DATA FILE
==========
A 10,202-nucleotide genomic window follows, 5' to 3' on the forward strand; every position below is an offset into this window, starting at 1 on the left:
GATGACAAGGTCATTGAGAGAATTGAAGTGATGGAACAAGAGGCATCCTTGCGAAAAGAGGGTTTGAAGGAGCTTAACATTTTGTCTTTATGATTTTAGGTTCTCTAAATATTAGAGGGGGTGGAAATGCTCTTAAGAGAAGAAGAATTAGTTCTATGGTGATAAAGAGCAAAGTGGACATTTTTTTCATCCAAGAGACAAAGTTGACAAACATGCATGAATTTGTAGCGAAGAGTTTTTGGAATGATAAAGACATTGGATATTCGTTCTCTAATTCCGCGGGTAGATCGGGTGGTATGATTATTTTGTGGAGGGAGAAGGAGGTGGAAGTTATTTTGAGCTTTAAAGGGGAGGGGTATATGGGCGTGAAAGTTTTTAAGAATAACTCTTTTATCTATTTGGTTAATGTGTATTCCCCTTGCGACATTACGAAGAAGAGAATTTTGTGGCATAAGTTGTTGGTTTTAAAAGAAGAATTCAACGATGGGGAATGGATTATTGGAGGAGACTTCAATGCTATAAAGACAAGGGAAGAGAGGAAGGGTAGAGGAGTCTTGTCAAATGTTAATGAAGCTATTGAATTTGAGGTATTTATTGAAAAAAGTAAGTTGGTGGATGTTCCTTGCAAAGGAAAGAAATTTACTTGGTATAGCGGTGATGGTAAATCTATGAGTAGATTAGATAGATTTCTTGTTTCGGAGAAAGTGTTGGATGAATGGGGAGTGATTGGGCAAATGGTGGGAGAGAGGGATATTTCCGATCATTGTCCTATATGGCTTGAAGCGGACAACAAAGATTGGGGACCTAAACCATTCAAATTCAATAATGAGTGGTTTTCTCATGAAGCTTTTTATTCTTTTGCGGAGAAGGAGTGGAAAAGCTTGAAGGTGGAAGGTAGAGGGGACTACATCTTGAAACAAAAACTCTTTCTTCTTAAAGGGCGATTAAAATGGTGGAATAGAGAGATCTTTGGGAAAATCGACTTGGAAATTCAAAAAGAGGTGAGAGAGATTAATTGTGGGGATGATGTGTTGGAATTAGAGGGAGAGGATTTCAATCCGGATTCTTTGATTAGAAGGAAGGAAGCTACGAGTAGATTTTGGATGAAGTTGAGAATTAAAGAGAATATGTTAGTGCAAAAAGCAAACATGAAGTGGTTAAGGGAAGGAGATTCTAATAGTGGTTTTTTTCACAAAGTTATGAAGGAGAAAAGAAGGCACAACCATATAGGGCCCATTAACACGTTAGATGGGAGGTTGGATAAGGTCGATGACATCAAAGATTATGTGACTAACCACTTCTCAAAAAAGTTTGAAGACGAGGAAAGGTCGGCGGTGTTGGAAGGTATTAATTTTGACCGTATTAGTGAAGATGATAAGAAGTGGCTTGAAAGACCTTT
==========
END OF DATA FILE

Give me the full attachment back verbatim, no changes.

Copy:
A 10,202-nucleotide genomic window follows, 5' to 3' on the forward strand; every position below is an offset into this window, starting at 1 on the left:
GATGACAAGGTCATTGAGAGAATTGAAGTGATGGAACAAGAGGCATCCTTGCGAAAAGAGGGTTTGAAGGAGCTTAACATTTTGTCTTTATGATTTTAGGTTCTCTAAATATTAGAGGGGGTGGAAATGCTCTTAAGAGAAGAAGAATTAGTTCTATGGTGATAAAGAGCAAAGTGGACATTTTTTTCATCCAAGAGACAAAGTTGACAAACATGCATGAATTTGTAGCGAAGAGTTTTTGGAATGATAAAGACATTGGATATTCGTTCTCTAATTCCGCGGGTAGATCGGGTGGTATGATTATTTTGTGGAGGGAGAAGGAGGTGGAAGTTATTTTGAGCTTTAAAGGGGAGGGGTATATGGGCGTGAAAGTTTTTAAGAATAACTCTTTTATCTATTTGGTTAATGTGTATTCCCCTTGCGACATTACGAAGAAGAGAATTTTGTGGCATAAGTTGTTGGTTTTAAAAGAAGAATTCAACGATGGGGAATGGATTATTGGAGGAGACTTCAATGCTATAAAGACAAGGGAAGAGAGGAAGGGTAGAGGAGTCTTGTCAAATGTTAATGAAGCTATTGAATTTGAGGTATTTATTGAAAAAAGTAAGTTGGTGGATGTTCCTTGCAAAGGAAAGAAATTTACTTGGTATAGCGGTGATGGTAAATCTATGAGTAGATTAGATAGATTTCTTGTTTCGGAGAAAGTGTTGGATGAATGGGGAGTGATTGGGCAAATGGTGGGAGAGAGGGATATTTCCGATCATTGTCCTATATGGCTTGAAGCGGACAACAAAGATTGGGGACCTAAACCATTCAAATTCAATAATGAGTGGTTTTCTCATGAAGCTTTTTATTCTTTTGCGGAGAAGGAGTGGAAAAGCTTGAAGGTGGAAGGTAGAGGGGACTACATCTTGAAACAAAAACTCTTTCTTCTTAAAGGGCGATTAAAATGGTGGAATAGAGAGATCTTTGGGAAAATCGACTTGGAAATTCAAAAAGAGGTGAGAGAGATTAATTGTGGGGATGATGTGTTGGAATTAGAGGGAGAGGATTTCAATCCGGATTCTTTGATTAGAAGGAAGGAAGCTACGAGTAGATTTTGGATGAAGTTGAGAATTAAAGAGAATATGTTAGTGCAAAAAGCAAACATGAAGTGGTTAAGGGAAGGAGATTCTAATAGTGGTTTTTTTCACAAAGTTATGAAGGAGAAAAGAAGGCACAACCATATAGGGCCCATTAACACGTTAGATGGGAGGTTGGATAAGGTCGATGACATCAAAGATTATGTGACTAACCACTTCTCAAAAAAGTTTGAAGACGAGGAAAGGTCGGCGGTGTTGGAAGGTATTAATTTTGACCGTATTAGTGAAGATGATAAGAAGTGGCTTGAAAGACCTTT